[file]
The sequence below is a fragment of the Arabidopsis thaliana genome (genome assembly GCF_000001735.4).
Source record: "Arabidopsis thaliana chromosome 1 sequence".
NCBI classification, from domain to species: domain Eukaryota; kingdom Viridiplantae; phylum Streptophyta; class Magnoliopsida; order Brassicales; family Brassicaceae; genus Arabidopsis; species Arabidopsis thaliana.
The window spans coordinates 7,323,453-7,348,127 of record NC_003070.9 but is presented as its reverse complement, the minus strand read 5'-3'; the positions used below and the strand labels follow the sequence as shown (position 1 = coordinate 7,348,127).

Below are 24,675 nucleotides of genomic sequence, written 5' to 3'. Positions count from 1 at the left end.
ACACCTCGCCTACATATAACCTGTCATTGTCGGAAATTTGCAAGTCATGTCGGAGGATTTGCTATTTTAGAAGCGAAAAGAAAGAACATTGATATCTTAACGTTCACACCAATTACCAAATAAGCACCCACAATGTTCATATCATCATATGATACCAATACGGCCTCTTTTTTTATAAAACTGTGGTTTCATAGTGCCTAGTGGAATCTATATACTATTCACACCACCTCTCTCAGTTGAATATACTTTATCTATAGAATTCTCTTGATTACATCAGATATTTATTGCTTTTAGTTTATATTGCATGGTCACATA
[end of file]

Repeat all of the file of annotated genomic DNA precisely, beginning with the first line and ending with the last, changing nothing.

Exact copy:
The sequence below is a fragment of the Arabidopsis thaliana genome (genome assembly GCF_000001735.4).
Source record: "Arabidopsis thaliana chromosome 1 sequence".
NCBI classification, from domain to species: domain Eukaryota; kingdom Viridiplantae; phylum Streptophyta; class Magnoliopsida; order Brassicales; family Brassicaceae; genus Arabidopsis; species Arabidopsis thaliana.
The window spans coordinates 7,323,453-7,348,127 of record NC_003070.9 but is presented as its reverse complement, the minus strand read 5'-3'; the positions used below and the strand labels follow the sequence as shown (position 1 = coordinate 7,348,127).

Below are 24,675 nucleotides of genomic sequence, written 5' to 3'. Positions count from 1 at the left end.
ACACCTCGCCTACATATAACCTGTCATTGTCGGAAATTTGCAAGTCATGTCGGAGGATTTGCTATTTTAGAAGCGAAAAGAAAGAACATTGATATCTTAACGTTCACACCAATTACCAAATAAGCACCCACAATGTTCATATCATCATATGATACCAATACGGCCTCTTTTTTTATAAAACTGTGGTTTCATAGTGCCTAGTGGAATCTATATACTATTCACACCACCTCTCTCAGTTGAATATACTTTATCTATAGAATTCTCTTGATTACATCAGATATTTATTGCTTTTAGTTTATATTGCATGGTCACATA